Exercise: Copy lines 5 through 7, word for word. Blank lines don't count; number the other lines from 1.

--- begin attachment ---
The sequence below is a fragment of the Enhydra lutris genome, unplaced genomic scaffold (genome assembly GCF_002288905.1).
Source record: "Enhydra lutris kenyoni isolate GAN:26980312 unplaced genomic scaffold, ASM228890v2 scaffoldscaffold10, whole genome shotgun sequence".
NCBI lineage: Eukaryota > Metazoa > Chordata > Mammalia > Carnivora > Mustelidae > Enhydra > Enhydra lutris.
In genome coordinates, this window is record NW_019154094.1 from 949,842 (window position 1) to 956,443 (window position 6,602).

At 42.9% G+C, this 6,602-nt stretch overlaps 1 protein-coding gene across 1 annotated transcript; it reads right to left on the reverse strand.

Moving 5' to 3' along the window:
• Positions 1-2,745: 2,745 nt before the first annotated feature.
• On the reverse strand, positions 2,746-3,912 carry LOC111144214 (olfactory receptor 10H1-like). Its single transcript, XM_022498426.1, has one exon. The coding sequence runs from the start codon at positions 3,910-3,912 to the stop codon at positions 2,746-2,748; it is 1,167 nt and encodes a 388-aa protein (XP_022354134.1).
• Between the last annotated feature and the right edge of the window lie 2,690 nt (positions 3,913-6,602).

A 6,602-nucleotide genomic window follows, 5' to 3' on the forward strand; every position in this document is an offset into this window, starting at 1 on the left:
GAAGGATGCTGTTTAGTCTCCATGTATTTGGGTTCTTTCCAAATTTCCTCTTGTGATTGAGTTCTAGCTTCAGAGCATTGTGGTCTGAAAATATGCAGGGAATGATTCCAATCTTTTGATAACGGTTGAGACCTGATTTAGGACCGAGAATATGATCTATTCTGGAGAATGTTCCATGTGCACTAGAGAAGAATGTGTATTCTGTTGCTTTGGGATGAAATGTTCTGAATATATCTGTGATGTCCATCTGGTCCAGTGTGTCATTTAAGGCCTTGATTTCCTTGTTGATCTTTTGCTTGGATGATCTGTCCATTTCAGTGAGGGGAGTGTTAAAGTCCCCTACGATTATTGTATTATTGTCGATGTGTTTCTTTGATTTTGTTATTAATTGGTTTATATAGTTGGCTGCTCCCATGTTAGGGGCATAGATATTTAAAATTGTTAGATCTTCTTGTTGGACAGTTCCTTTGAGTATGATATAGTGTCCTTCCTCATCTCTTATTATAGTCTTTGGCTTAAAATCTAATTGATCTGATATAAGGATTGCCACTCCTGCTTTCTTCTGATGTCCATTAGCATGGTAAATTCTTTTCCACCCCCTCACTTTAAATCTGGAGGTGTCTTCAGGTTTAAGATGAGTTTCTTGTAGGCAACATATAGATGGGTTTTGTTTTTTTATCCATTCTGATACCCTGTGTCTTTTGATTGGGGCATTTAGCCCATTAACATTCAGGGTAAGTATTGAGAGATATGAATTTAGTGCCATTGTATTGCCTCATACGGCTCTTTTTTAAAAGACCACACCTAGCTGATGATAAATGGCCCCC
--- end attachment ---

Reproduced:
At 42.9% G+C, this 6,602-nt stretch overlaps 1 protein-coding gene across 1 annotated transcript; it reads right to left on the reverse strand.

Moving 5' to 3' along the window:
• Positions 1-2,745: 2,745 nt before the first annotated feature.